A provision in the law would empower mayors to authorize charter schools in their cities; the mayor of Indianapolis subsequently became the first such official in the country with that authority. Peterson’s backing of charters and his willingness to play a central role as an authorizer proved important to winning Democratic support for the bill.
Advocates also won key Democratic votes when Republicans agreed to rescind a mid-1990s law limiting collective-bargaining rights in the school system, a measure that had been backed by then mayor Stephen Goldsmith.
The charter school bill passed the Senate in April 2001 and was signed into law by Governor Frank O’Bannon, a Democrat and charter school supporter. Determined to create as many reform tools as possible, the state kept up the pressure. Over the next decade, under Governor Mitch Daniels and state schools chief Tony Bennett, state legislators passed a whole package of reform bills: launching a voucher initiative, expanding charters and giving them rights to unused district buildings, allowing virtual charters, and overhauling teacher accountability. A public-school-choice law allowed students to move from district to district and forced districts to start marketing and fighting to keep their students. According to the House education committee chair, Bob Behning, the state’s early commitment to providing student aid for its 30 private universities further helped establish choice as a normal way of operating.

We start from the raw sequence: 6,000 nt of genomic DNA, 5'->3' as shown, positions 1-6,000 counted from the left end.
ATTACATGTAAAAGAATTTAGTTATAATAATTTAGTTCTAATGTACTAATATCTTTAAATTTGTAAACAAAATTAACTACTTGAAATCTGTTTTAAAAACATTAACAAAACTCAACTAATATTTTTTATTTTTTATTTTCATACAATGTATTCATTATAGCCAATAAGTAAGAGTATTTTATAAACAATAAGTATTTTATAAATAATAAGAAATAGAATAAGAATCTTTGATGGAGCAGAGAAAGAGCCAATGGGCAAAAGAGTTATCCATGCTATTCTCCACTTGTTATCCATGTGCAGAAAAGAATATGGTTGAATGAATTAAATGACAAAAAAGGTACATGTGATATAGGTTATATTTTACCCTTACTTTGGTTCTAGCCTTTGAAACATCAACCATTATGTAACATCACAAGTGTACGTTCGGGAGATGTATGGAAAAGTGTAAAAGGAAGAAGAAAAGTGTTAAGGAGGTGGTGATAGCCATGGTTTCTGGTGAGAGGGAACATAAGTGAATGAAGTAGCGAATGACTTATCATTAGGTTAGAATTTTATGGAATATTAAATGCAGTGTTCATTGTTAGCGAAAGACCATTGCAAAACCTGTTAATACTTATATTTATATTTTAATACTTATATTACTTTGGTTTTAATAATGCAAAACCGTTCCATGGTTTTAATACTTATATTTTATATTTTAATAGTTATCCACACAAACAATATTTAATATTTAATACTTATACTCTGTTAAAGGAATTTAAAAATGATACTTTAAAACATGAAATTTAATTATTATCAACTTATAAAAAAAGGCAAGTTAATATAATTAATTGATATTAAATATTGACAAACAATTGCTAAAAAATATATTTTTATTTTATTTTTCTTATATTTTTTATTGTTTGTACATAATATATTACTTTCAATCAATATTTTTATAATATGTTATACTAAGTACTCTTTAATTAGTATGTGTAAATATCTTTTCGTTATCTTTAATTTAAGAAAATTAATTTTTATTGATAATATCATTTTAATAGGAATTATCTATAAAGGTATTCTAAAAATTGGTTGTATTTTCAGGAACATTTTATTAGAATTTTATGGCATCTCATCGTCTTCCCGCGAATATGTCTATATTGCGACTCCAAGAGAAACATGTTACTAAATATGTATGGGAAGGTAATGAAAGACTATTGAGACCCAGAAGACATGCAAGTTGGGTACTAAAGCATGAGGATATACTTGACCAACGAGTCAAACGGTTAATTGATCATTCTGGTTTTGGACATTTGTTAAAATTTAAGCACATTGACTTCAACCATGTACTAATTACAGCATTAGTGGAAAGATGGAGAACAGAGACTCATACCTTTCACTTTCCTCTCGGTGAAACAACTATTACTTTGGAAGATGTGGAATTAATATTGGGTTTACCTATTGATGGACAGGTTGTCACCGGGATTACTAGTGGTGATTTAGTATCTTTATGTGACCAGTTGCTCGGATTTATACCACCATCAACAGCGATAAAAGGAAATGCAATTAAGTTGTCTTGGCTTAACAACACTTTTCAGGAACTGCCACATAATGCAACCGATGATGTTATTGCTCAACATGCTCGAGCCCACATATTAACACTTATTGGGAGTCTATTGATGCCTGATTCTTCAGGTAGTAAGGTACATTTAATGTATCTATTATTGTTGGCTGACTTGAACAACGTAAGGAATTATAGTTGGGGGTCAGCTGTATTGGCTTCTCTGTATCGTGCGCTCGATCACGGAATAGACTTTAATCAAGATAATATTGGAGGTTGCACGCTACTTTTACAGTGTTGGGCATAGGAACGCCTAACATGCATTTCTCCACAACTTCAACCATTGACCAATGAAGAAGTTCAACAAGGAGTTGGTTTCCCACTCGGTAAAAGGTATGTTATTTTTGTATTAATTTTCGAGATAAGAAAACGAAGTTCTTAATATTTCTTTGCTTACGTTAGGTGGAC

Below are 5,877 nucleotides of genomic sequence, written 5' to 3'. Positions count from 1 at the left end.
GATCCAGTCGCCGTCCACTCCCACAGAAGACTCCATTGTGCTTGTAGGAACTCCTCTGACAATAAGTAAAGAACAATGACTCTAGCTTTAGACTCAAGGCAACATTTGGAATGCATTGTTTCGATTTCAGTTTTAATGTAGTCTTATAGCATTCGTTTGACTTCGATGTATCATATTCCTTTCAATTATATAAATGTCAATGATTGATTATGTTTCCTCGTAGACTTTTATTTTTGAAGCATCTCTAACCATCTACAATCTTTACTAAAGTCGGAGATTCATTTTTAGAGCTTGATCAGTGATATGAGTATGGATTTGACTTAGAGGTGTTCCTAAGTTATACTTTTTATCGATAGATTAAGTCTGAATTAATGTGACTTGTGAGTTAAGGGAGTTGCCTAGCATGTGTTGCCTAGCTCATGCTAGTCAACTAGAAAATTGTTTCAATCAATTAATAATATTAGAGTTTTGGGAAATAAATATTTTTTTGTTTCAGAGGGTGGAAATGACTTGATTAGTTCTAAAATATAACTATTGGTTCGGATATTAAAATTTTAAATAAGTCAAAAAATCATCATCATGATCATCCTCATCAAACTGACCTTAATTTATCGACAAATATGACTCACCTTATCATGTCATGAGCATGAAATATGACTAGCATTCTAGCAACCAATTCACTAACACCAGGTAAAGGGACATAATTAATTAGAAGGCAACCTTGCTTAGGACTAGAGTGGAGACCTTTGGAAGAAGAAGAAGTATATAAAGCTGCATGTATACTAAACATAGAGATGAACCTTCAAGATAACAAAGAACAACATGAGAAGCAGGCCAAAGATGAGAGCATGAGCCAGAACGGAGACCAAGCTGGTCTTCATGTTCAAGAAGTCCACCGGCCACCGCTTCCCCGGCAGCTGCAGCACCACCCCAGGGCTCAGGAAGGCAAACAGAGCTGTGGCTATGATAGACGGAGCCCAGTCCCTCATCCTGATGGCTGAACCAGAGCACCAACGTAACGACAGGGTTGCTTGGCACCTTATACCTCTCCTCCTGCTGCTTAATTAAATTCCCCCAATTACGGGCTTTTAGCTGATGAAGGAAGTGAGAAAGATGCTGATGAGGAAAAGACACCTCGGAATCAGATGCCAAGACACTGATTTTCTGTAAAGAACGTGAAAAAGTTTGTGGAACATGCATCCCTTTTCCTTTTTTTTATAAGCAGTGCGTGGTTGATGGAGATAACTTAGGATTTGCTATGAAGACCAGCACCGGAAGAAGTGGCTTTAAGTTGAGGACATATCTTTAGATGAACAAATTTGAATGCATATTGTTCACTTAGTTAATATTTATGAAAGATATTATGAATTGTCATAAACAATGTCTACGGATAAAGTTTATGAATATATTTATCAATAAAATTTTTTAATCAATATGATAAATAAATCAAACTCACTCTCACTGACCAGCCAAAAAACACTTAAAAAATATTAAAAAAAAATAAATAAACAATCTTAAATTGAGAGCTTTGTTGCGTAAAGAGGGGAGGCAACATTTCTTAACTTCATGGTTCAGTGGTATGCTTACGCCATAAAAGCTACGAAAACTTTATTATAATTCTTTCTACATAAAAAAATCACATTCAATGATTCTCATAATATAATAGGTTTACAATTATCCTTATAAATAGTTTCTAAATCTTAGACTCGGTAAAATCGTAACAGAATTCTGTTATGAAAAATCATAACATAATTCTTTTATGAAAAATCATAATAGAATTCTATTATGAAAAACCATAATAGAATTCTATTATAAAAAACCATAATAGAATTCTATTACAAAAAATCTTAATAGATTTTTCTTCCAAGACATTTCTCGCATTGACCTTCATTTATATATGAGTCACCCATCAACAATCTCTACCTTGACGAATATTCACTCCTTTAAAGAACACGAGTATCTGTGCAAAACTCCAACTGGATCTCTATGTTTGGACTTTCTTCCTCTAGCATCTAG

State representative Todd Huston (at the time, Tony Bennett’s chief of staff) credits Governor Daniels for bringing state officials together around the charter school policy: “A lot of it was Mitch,” he says. “None of this works if you don’t have a committed governor.”
Innovation Network Schools
Huston was a key figure in the passage of several bills, including the innovation network schools bill that would eventually transform the Indianapolis schools. A former school-board member, he understood the challenges involved in transforming school systems. Like many Hoosier education reformers, he had read about, and was inspired by, Milwaukee’s education reforms.
During the first dozen years of the new millennium, competition from inter-district choice and charter schools, along with the threat of state takeover of poorly performing schools, created an urgent sense that change was needed in the Indianapolis Public Schools.